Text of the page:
As if the Germans taking over the motor car company which symbolised all that was distinguished about Britain was not humiliating enough, the Rolls-Royce of our football clubs have been flogged to the Yanks.
The final bastion has fallen.
Arsenal FC, the name synonymous for more than a century with the old-fashioned values and Corinthian spirit upon which British sportsmanship was founded, have gone the way of all the other major clubs in the money-crazed Premier League.
Who, now, can stand against the accelerating descent of the people's game into a cesspit of foul-mouthed rage, craven cheating, grasping commercialism and vulgar celebrity?
American Stan Kroenke may be more benign than the other foreign billionaires who have led the gold rush into the Premier League but Monday's sale of Arsenal proves even the grand dame of the game has her price.
The last of the great family football clubs have sold their soul. Behind the pleas of good intentions and promises of respect for all the noble traditions which have enshrined Arsenal among our great institutions, the base reality is there to be seen in the size of the cheques.
Lady Nina Bracewell-Smith untied the family knot which had bound her and predecessors to Arsenal for decades in return for more than ?116million.
Danny Fiszman, the Swiss-based diamond merchant whose serious illness ignited this fire sale, banks over ?117m for his chunk of one of English football's crown jewels.
Bad health: Fiszman (left), pictured here in 2001, sold his stake to Kroenke for more than ?117m
Kroenke, a multi-sports franchise entrepreneur in the United States, forked out those eye-watering sums at ?11,750 a share in the club in which he had invested an equally tidy sum to join the board of directors.
Herbert Chapman, the puritanical secretary-manager who led Arsenal to their first two top-flight titles in a sepia age of integrity and respect, and Alex James, the genius in baggy shorts who helped him do it, will be turning in their graves.
Whether the same will be true of Denis Hill-Wood, the principled patriarch of a more modern era, perhaps his son Peter, who succeeded him as chairman, can tell us.
Both are Old Etonians but I doubt if Hill-Wood the elder would have approved of his beloved football club being part of this country's fire sale to foreign interests.
New man in charge: Kroenke (left) sealed a controlling stake at the Emirates with a ?300m swoop on Monday
Peter the paid piper is pocketing almost ?5m to add to his earlier sale of shares to David Dein, who may return from banishment now his friend Kroenke is in charge.
This Hill-Wood is being kept on, officially as chairman but in reality with the intention of reassuring supporters the dignified ethos of the club will survive unchanged. It will require more than that to convince us that dear old Arsenal are not falling into the same hands as Manchester United, Chelsea, Liverpool and Manchester City, to name but four of half the upper echelon now controlled by Americans, Russians and Middle East potentates.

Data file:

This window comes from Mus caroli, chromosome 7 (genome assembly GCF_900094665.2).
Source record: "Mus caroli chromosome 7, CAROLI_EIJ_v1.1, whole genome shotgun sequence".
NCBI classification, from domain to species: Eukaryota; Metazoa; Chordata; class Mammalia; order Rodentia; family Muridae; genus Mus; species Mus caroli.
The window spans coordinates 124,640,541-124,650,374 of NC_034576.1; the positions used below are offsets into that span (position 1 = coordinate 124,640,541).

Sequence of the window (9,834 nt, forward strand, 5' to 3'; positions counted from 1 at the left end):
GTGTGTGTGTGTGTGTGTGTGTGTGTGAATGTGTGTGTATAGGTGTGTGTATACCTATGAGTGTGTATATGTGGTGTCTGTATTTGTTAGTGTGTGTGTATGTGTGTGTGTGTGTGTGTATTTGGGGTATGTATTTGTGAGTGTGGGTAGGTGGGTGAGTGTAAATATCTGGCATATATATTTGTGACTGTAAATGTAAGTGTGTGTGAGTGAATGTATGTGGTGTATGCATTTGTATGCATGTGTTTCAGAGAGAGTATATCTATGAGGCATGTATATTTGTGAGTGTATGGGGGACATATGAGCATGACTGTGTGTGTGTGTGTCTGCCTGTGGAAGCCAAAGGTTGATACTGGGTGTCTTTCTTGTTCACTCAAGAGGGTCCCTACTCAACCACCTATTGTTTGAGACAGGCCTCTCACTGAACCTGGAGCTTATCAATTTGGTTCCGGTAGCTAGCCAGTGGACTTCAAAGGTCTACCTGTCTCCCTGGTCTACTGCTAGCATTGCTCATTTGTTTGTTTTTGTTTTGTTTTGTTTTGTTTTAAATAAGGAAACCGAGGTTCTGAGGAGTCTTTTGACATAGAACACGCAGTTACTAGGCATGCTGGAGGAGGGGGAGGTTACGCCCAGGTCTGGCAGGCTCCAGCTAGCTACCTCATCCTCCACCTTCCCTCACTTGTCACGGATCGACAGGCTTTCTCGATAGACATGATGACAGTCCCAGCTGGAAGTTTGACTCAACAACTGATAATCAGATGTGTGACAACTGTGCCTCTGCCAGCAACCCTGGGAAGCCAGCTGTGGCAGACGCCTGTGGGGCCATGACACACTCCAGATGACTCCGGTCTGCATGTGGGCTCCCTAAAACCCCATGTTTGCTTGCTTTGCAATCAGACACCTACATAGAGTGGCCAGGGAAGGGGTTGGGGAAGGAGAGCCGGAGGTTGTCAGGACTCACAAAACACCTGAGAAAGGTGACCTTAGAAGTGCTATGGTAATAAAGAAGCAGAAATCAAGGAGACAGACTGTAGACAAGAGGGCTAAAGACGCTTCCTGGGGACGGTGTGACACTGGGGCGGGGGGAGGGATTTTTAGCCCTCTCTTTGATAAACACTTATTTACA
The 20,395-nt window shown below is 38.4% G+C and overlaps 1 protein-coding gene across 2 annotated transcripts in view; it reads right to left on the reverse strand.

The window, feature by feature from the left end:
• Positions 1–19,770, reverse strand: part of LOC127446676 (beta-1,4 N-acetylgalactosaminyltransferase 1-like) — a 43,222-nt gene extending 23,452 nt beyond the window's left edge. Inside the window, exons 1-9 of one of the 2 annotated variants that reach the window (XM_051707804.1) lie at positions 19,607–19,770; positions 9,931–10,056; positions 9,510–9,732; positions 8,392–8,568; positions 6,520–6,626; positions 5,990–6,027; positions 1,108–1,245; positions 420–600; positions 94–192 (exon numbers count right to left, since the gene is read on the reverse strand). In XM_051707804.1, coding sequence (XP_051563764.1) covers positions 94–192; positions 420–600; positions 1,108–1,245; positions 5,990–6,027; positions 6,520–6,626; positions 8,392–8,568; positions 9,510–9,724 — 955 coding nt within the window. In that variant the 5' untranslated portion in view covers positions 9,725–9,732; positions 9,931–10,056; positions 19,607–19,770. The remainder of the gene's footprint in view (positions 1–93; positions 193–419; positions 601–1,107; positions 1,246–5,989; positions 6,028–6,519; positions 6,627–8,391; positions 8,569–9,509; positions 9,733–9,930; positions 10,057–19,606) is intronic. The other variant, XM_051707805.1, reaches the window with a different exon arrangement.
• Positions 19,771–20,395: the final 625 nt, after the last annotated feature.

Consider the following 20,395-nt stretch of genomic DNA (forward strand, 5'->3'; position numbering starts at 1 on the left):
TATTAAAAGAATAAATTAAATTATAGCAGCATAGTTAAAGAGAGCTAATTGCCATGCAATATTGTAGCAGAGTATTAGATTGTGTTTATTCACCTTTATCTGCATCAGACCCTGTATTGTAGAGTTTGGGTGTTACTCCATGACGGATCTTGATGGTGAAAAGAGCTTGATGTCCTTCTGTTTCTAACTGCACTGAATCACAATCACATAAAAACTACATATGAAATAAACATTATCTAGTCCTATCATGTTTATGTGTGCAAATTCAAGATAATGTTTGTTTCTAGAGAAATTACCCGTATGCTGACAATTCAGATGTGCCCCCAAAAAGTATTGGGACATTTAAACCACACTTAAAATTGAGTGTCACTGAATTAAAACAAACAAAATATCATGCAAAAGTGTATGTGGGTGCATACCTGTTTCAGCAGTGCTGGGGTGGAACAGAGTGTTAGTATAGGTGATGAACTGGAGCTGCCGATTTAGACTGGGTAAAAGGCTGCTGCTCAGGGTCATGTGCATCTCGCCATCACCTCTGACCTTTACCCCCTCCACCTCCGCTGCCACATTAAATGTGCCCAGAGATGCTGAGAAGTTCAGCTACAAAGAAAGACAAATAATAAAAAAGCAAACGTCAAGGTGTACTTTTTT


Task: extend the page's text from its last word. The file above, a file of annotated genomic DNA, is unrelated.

Kroenke has been around the club for a couple of years, professes affection for all that the name means and vows not to superimpose on the Emirates the debts with which his fellow Americans have burdened Old Trafford and Anfield.
But it would be naive to assume he is in this as a charitable donor. Nor is there anything in his track record with a collection of major league and minor sports operations back home to support such an assumption.
The same business imperatives will apply. Arsenal are now in the same position as their leading rivals. If any fail badly - on or off the pitch - perish the thought of what will become of them when the suits from overseas decide to cut their losses and run.
At least Kroenke has already passed the right-and-proper person test for footballclub directorship - for what this is worth - and appears to have pre-empted a rival takeover bid from another Russian oligarch.
JaguarLand Rover and British Steel are now Indian-owned. Britain's airports belong to Spain, while the French supply our electricity and gas. Cadbury's chocolates are in sticky American hands - and now, with Arsenal gone, the cream of England's football clubs have been lapped up.
Up for sale: Kroenke's controlling stake has cleared the way for a full takeover which would make him the fifth US owner of a Premier League club
Kroenke hints at funds for manager Arsene Wenger to buy big-named players who may end the club's trophy drought but even he will have to realise Kroenke has not only upped the share price but raised the ante on the pitch.
That will not worry lovers of Arsenal - and the game - as much as the risk to all that this most quintessential of English football clubs represent. The obsession born of the cloth-cap age has sold its soul to the striped suits.
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Explore more:People: Alex James, Nina Bracewell-Smith, Danny Fiszman, David Dein Places: Liverpool, Spain, United Kingdom, Middle East